There were two political groups in Rome: the Sullan party and the Marian party, had been so discouraged and divided that they held almost no political prominence (Plu, Lives. Caesar 6). While the Sullan party was very powerful, Caesar wished to reinvigorate the Marian party and was elected pontifex maximus after the death of Metellus (Caesar 6-8). It was after this that Caesar left for Spain, where he not only conquered the Callici and the Lustiani, but also established peace between the communities, which enhanced his prestige (Caesar 12). When Caesar returned to Rome, he was a candidate for his first consulship and won (Plu, Lives. Pompey 47). Immediately after, he began to court the favour of the poor by bringing up new laws for grants of land and began an alliance with Pompey through his marriage to Caesar’s daughter, Julia (Pompey 49). After their divorce, Pompey and Caesar began their fallout (Plu, Lives. Caesar 23). The Roman people began to think more highly of Caesar than Pompey (Caesar 18). After many military victories against common enemies by both Pompey and Caesar and the death of Crassus in Parthia, tensions were raised between the two and the civil wars began (Caesar 28).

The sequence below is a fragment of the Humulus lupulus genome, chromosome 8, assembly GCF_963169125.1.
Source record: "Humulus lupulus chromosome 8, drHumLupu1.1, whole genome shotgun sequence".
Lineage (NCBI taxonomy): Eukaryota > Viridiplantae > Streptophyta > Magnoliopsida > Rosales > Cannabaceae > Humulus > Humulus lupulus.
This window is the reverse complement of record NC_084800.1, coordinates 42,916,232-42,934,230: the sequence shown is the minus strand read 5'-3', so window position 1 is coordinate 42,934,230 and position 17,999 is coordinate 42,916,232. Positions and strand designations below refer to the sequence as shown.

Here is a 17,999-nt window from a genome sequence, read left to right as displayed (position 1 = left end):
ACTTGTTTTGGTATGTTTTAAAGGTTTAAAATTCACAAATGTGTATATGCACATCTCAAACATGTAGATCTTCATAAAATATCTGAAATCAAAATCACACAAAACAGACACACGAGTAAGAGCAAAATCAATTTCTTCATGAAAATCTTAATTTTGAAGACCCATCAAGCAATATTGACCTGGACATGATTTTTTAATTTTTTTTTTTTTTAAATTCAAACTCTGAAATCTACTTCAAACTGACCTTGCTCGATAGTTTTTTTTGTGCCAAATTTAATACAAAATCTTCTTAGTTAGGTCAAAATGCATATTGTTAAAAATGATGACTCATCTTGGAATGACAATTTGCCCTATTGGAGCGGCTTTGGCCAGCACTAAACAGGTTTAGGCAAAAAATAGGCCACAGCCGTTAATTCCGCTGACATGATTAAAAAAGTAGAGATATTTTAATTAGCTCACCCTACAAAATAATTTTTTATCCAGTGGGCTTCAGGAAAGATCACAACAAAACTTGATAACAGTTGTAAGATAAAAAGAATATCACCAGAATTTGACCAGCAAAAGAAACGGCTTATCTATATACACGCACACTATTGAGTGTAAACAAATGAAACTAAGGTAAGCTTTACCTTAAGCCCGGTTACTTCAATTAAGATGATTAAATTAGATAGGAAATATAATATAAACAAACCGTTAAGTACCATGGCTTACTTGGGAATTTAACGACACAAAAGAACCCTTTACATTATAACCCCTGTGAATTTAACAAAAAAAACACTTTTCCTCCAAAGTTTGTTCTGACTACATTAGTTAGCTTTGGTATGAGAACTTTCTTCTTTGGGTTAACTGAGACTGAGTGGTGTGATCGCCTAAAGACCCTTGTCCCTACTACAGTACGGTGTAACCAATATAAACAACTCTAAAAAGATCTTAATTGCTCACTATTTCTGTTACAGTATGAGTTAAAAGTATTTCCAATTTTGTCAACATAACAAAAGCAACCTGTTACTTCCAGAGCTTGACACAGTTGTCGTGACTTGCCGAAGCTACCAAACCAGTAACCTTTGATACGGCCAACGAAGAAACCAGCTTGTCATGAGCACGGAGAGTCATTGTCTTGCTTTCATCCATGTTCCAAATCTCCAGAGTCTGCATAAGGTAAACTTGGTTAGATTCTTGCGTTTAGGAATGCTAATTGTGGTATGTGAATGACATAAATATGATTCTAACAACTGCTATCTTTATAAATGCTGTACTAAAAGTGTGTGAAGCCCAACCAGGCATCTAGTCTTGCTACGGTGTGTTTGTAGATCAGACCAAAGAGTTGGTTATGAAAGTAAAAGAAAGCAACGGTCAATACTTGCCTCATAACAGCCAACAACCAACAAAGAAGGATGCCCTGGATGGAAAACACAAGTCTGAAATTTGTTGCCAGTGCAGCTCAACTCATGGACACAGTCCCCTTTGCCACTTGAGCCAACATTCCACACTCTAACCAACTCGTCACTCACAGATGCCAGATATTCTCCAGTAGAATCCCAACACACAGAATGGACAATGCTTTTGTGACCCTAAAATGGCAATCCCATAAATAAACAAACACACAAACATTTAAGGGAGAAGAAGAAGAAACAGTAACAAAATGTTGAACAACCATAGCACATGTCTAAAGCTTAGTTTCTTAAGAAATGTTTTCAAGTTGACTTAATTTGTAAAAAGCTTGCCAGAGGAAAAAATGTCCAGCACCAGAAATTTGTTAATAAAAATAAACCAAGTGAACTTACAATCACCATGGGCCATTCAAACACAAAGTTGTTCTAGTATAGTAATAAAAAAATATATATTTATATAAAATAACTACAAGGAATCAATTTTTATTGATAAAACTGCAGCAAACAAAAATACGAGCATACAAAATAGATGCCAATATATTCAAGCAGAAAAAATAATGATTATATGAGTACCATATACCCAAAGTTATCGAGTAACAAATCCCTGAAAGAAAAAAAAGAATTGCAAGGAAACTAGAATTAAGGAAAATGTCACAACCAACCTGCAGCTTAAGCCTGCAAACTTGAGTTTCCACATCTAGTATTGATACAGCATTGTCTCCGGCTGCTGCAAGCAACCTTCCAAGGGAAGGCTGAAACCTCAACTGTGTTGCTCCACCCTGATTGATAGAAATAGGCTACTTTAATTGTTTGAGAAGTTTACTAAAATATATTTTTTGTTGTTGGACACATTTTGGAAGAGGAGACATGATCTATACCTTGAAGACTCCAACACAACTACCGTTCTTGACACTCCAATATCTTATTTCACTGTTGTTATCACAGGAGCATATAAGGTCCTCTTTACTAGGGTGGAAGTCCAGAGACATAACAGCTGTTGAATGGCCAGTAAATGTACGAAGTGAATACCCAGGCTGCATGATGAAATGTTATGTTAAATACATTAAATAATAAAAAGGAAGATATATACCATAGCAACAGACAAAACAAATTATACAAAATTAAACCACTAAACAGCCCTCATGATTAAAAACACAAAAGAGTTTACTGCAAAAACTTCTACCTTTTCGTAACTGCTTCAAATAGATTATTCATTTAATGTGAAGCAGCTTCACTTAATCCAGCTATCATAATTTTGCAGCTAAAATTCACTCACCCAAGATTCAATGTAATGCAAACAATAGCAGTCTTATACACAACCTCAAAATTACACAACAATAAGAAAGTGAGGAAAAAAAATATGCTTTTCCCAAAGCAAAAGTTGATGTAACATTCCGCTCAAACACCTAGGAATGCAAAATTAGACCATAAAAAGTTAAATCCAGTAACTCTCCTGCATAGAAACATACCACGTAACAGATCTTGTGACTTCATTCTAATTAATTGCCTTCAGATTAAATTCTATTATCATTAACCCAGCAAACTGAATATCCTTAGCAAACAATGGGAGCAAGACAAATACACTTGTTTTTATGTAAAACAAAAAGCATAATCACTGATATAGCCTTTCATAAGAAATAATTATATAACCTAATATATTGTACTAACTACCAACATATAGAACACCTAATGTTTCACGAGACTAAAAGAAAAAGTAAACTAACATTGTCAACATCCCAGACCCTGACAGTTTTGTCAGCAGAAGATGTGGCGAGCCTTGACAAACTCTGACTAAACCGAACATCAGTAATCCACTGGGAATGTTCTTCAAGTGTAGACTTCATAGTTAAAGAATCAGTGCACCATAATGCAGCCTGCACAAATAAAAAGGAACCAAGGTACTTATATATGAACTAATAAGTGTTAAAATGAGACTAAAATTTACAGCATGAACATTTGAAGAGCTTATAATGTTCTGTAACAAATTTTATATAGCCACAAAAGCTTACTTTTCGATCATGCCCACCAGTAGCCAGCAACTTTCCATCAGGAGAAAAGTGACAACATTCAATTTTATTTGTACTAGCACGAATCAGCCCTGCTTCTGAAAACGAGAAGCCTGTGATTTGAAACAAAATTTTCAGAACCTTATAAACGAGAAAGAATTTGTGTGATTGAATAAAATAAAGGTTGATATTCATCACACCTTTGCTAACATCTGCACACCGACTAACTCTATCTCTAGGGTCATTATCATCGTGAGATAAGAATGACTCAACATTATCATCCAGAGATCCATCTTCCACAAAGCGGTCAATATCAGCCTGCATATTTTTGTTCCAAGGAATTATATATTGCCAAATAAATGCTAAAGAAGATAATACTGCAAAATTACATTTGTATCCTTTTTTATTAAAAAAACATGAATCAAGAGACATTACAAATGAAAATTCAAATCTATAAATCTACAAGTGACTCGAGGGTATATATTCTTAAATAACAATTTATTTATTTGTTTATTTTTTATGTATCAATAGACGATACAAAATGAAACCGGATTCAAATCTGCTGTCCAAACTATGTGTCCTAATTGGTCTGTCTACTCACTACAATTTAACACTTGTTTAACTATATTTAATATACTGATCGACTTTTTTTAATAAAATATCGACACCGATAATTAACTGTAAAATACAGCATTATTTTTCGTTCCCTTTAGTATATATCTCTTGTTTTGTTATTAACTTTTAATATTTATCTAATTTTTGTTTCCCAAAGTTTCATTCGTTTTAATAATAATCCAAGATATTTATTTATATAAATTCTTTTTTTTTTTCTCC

From the start Caesar’s goal was to bring down Pompey (Caesar 28). After realizing this, Pompey attempted to discredit Caesar by not only recalling his troops from the Gallic Wars, but making those soldiers lie about Caesar (Caesar 29). The hatred between the two led to the violent civil wars. Caesar had launched a surprise attack on Ariminum and seized the town (Caesar 32). Pompey, who was already terrified of Caesar and his growing power, had been criticized by many for being responsible for building up Caesar’s power (Caesar 34). While Pompey’s troops outnumbered Caesar’s, Caesar was able to gain control of Ital after just six days, while Pompey retreated during every battle (Caesar 35-36). Part of the downfall of Pompey was due to the fact that members of his army refused to listen to him. Majority of his allies were aristocrats and acted as independent commanders instead of following Pompey’s orders. Caesar, on the other hand, led a cohesive unit across the Roman Empire and his troops easily defeated Pompey (Caesar 46). It was after this that Caesar became the sole dictator over Rome, as there was no one left to oppose him.
The violence that plagued Rome during the years of 133 to 43 B.C. were a direct result of political affairs. While violence was evident throughout the entire century, the bulk of it occurred near the end, where Sulla led his dictatorship through force. His beliefs rubbed off on a young Pompey, who quickly rose in the political and military ranks. Opposite to him was Caesar, who was hated by Sulla and also rose to prominence swiftly. It was only a matter of time before the two would face off against each other for ultimate power in Rome, which culminated during the civil wars.